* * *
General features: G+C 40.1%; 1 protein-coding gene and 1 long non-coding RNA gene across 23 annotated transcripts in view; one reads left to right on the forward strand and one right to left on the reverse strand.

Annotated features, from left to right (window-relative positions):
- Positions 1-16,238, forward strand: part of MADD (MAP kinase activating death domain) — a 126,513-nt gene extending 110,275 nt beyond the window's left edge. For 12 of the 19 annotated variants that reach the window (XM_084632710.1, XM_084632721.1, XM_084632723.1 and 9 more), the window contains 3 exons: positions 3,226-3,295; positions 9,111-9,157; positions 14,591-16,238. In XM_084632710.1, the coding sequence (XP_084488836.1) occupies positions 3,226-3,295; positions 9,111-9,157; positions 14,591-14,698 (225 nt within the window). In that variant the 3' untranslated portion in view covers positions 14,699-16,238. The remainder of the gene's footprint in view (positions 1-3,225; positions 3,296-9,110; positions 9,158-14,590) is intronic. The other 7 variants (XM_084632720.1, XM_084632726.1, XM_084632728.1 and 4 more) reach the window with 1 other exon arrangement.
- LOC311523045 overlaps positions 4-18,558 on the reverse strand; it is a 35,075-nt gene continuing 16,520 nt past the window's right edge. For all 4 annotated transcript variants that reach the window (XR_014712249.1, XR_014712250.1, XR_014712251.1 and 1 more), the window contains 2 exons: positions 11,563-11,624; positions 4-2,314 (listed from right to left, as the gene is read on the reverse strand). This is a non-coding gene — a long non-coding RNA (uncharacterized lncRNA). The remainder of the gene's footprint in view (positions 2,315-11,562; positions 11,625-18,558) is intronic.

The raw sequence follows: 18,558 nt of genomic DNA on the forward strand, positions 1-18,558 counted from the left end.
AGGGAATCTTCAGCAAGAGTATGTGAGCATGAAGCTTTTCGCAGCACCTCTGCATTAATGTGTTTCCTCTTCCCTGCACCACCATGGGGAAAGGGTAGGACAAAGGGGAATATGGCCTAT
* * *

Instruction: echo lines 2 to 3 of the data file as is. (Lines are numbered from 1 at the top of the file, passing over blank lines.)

Annotated features, from left to right (window-relative positions):
- Positions 1-16,238, forward strand: part of MADD (MAP kinase activating death domain) — a 126,513-nt gene extending 110,275 nt beyond the window's left edge. For 12 of the 19 annotated variants that reach the window (XM_084632710.1, XM_084632721.1, XM_084632723.1 and 9 more), the window contains 3 exons: positions 3,226-3,295; positions 9,111-9,157; positions 14,591-16,238. In XM_084632710.1, the coding sequence (XP_084488836.1) occupies positions 3,226-3,295; positions 9,111-9,157; positions 14,591-14,698 (225 nt within the window). In that variant the 3' untranslated portion in view covers positions 14,699-16,238. The remainder of the gene's footprint in view (positions 1-3,225; positions 3,296-9,110; positions 9,158-14,590) is intronic. The other 7 variants (XM_084632720.1, XM_084632726.1, XM_084632728.1 and 4 more) reach the window with 1 other exon arrangement.